Evidence to support chain of events leading to irreparable harm not meeting required standard

Federal appeal | Tax | Income tax | Special rules

Charity operated Islamic school that offered classes from junior kindergarten to grade eight. Registration of school as charity provided it with significant advantage of being able to offer tax incentive to donors. Charities Directorate of Canada Revenue Agency conducted audit of charity’s books and records for 2009 and 2010 and concluded that charity was in serious non-compliance with statutory requirements. Minister of National Revenue advised charity that she would revoke registration as charity under Income Tax Act after 30 days by publishing copy of notice of intention to revoke in Canada Gazette. Charity commenced application seeking order prohibiting publication of copy of notice of intent to revoke until later of 30 days after Minister disposed of charity’s objection to notice or June 30, 2018. Application dismissed. Test to be applied in considering charity’s application to extend period for publication of notice of intention to revoke was test for granting stay or injunction set out by Supreme Court of Canada in 1994 decision. First part of test was made out. Evidence fell well short of establishing irreparable harm and failed second part of test. Evidence charity put forward to support chain of events leading to irreparable harm did not meet required standard. There was no need to consider third part of test.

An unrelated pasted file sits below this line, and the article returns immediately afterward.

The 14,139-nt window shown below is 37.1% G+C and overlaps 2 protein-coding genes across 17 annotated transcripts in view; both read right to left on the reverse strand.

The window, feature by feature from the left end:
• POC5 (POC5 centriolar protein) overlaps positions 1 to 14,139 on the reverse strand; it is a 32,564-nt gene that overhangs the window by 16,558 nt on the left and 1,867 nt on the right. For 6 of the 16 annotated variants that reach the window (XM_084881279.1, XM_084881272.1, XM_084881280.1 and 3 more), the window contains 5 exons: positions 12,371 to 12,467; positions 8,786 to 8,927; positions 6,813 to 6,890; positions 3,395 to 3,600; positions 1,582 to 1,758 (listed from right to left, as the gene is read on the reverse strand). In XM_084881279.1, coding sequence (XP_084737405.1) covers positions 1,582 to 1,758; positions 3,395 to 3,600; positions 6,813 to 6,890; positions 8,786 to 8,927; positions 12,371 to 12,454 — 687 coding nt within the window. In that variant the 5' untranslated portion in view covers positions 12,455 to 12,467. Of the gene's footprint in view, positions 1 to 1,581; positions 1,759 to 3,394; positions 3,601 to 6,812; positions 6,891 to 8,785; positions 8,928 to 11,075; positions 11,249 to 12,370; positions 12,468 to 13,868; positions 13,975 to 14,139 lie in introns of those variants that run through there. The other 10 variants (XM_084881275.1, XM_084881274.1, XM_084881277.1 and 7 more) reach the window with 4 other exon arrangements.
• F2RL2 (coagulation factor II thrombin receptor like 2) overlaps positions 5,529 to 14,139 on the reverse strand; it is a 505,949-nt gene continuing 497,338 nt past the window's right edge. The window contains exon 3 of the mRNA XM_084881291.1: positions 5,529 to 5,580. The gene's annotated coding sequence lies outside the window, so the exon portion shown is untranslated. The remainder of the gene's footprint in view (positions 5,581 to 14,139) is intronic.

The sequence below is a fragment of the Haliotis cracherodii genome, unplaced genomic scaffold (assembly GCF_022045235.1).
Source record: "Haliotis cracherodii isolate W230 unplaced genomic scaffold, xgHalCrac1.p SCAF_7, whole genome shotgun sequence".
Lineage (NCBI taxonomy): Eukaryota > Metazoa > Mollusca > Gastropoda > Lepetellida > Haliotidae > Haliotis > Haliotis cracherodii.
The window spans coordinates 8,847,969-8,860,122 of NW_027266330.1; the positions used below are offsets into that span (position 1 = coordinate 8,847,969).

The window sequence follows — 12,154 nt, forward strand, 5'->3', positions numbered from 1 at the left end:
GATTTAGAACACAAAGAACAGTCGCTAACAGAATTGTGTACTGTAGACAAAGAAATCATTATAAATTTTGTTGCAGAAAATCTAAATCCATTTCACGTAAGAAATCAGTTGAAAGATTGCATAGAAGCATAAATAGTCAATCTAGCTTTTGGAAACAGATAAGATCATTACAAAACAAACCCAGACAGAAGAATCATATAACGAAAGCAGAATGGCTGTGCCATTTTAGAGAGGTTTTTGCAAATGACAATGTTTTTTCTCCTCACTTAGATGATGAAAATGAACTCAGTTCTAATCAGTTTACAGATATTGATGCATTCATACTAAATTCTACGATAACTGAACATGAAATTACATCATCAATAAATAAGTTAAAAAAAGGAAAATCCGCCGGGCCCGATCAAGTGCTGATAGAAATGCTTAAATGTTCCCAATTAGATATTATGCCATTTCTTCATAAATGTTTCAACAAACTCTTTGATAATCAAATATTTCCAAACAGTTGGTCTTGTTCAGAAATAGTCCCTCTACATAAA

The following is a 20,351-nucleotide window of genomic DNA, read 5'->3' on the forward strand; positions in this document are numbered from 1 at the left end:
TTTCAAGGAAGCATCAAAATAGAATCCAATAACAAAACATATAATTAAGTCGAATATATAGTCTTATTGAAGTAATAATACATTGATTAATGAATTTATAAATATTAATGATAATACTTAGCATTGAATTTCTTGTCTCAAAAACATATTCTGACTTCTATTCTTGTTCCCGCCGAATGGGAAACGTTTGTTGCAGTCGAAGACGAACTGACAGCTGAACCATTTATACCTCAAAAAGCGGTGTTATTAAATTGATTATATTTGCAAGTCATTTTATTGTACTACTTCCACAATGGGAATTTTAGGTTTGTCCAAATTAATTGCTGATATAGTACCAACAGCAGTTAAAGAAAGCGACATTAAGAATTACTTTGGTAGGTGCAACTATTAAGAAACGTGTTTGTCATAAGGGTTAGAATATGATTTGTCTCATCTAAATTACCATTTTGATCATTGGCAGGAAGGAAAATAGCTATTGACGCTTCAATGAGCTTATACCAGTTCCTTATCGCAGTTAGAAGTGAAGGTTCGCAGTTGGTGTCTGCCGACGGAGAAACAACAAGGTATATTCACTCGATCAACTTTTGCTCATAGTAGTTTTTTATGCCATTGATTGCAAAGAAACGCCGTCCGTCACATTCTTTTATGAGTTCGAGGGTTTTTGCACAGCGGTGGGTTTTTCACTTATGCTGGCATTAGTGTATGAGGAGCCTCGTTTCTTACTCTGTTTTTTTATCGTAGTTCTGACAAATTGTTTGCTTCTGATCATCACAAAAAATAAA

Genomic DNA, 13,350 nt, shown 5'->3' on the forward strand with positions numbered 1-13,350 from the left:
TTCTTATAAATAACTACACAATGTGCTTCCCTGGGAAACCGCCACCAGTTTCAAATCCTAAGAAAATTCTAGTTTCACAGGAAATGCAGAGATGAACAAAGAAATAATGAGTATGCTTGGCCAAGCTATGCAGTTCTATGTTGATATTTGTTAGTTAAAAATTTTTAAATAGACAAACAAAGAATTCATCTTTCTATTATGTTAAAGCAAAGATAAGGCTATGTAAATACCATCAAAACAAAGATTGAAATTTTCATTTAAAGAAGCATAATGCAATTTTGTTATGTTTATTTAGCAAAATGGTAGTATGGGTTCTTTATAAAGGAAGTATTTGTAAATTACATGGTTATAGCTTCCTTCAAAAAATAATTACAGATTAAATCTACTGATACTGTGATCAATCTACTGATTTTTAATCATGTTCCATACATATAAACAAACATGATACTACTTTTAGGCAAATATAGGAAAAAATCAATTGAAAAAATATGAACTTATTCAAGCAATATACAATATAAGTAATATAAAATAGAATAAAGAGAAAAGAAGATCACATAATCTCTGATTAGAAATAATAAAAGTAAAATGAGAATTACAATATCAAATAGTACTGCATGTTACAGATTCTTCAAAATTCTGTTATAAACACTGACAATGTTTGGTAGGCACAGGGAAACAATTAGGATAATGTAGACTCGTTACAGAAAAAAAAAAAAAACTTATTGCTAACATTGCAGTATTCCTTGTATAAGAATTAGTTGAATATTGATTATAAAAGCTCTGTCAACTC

Ahlul-Bayt Centre, Ottawa v. Canada (National Revenue) (2018), 2018 CarswellNat 1156, 2018 FCA 61, Rennie J.A., Woods J.A., and John B. Laskin J.A. (F.C.A.).

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